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Security of Classified Data at Justice, FBI Faulted : Secrets: Congressional investigators could not trace movement of the documents, and many violations were not punished, the GAO says.

September 17, 1993|RONALD J. OSTROW | TIMES STAFF WRITER

WASHINGTON — Document security within the Justice Department and FBI is so lax that congressional investigators were unable to track classified papers moving between the two agencies, a report by the General Accounting Office said.

The study, a copy of which was provided to The Times, also found that the FBI failed to take disciplinary action for many of the 4,400 violations that its own security patrols uncovered at FBI headquarters over a three-year period.

The GAO report, done for the House Government Operations subcommittee on information, justice, transportation and agriculture, noted that safeguarding classified and sensitive information is an absolute necessity in law enforcement.

"With the increasing strength and boldness of drug trafficking cartels, organized crime families and terrorist groups, it is vital that the (Justice) Department adequately protect its operations to ensure that it does not itself compromise its law enforcement activities," said Rep. Gary A. Condit (D-Ceres), the subcommittee chairman.

Condit, in letters to Atty. Gen. Janet Reno and FBI Director Louis J. Freeh, said the security shortcomings "must be corrected."

He wrote that, although procedures have been established to control and track classified documents, "compliance with the procedures is in some cases so inadequate that GAO was unable to track documents to ensure that they had reached their intended recipients . . . . A classified document could be lost, stolen or simply vanish into thin air, leaving the department unable to identify and hold accountable those responsible for the lapse."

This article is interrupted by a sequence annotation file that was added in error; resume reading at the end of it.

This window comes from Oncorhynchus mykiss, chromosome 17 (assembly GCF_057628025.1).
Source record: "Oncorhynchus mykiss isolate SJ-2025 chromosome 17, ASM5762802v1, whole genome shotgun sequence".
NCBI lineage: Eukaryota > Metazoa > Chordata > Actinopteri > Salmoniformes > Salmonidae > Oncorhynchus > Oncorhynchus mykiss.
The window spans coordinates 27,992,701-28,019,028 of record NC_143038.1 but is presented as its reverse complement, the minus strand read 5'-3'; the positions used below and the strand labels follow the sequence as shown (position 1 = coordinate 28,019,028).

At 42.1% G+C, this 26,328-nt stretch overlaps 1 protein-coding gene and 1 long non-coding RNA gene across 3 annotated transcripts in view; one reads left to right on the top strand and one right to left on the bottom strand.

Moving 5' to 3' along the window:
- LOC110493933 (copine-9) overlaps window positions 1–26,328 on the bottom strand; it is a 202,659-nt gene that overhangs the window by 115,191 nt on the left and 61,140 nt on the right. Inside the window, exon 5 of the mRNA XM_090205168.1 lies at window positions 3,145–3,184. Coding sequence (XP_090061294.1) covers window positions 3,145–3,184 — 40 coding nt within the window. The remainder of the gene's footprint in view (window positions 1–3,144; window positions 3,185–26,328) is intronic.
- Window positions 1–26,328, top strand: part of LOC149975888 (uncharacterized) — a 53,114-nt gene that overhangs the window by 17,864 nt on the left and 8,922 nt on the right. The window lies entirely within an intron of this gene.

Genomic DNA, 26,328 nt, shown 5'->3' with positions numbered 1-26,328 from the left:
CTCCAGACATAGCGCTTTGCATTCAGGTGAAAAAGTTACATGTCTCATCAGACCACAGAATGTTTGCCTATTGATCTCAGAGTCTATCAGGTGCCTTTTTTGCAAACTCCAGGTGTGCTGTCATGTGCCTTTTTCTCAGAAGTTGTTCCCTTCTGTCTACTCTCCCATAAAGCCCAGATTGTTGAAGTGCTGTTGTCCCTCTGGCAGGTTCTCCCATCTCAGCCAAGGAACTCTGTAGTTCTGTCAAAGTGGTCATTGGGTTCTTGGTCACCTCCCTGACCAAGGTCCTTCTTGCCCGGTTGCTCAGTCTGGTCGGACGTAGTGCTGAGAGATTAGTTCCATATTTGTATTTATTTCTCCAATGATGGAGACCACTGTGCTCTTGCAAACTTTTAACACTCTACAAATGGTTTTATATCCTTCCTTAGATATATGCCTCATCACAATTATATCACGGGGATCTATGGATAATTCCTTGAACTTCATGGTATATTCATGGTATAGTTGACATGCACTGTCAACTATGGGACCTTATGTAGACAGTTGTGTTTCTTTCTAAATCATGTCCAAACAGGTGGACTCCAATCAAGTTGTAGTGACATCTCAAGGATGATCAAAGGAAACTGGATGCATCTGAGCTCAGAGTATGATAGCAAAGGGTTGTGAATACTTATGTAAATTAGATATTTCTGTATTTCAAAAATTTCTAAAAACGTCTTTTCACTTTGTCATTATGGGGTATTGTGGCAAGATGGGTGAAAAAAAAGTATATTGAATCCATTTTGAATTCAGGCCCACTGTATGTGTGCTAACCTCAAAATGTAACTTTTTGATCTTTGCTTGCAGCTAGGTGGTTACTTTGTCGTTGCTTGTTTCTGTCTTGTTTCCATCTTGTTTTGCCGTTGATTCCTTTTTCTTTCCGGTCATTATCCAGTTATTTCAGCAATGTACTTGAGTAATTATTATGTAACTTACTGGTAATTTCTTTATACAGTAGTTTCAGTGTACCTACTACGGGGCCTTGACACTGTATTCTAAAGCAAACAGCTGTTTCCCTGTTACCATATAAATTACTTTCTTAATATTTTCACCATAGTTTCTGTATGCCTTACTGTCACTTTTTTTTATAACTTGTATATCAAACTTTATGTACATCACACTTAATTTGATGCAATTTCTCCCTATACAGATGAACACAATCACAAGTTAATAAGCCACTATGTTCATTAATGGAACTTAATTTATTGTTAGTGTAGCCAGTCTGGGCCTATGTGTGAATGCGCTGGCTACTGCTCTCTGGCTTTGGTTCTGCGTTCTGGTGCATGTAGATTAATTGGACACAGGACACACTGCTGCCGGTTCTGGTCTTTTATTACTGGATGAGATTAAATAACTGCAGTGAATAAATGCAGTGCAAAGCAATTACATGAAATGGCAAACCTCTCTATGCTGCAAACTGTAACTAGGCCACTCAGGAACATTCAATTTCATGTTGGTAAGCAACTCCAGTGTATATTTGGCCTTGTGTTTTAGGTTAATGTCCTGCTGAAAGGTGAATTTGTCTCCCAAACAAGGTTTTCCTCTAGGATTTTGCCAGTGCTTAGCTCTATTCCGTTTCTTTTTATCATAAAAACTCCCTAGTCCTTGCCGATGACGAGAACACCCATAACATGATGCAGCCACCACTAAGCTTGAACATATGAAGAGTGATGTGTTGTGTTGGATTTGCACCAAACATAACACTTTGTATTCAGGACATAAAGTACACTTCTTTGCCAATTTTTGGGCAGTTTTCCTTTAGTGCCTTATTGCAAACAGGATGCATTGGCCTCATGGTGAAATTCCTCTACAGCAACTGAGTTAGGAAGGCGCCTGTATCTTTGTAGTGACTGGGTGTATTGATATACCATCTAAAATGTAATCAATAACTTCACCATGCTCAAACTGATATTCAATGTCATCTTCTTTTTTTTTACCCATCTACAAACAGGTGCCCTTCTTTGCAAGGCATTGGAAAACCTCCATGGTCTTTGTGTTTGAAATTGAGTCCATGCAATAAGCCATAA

John Russell, a Justice Department spokesman, acknowledged the security problems and said the department's inspector general also is looking into the violations.

Russell said document security is particularly vital for "protection of informants and third-party intelligence units" that deal with Justice and the FBI, such as the Central Intelligence Agency.

Charles Mandigo, an FBI spokesman, emphasized that the bureau's headquarters is a secure facility that requires anyone with less than a top-secret clearance to be escorted while in the building. All personnel, including cleaning crews, have such clearances, he said. The FBI will respond to Condit's letter next week.

The GAO report said 68% of the 4,400 security violations reported at FBI headquarters from 1990 through 1992 involved classified materials being left unsecured in offices. The remaining violations, also uncovered by FBI security patrols between the hours of 6 p.m. and 5 a.m., involved files and other sensitive documents left unsecured; cabinets, safes and offices left unlocked; keys to offices and cabinets left out, and secure telephones, badges and credentials left unsecured within the building.

The GAO report said: "Lack of disciplinary actions, or inconsistent actions, could give FBI employees the impression that the security of classified and sensitive information is not a high priority."

In response to earlier concerns over its ability to maintain adequate document security, the Justice Department in 1991 set up a security compliance review group. But with its staff of six the unit will not be able to review the department's 1,300 locations "in a reasonable time frame," the report said.

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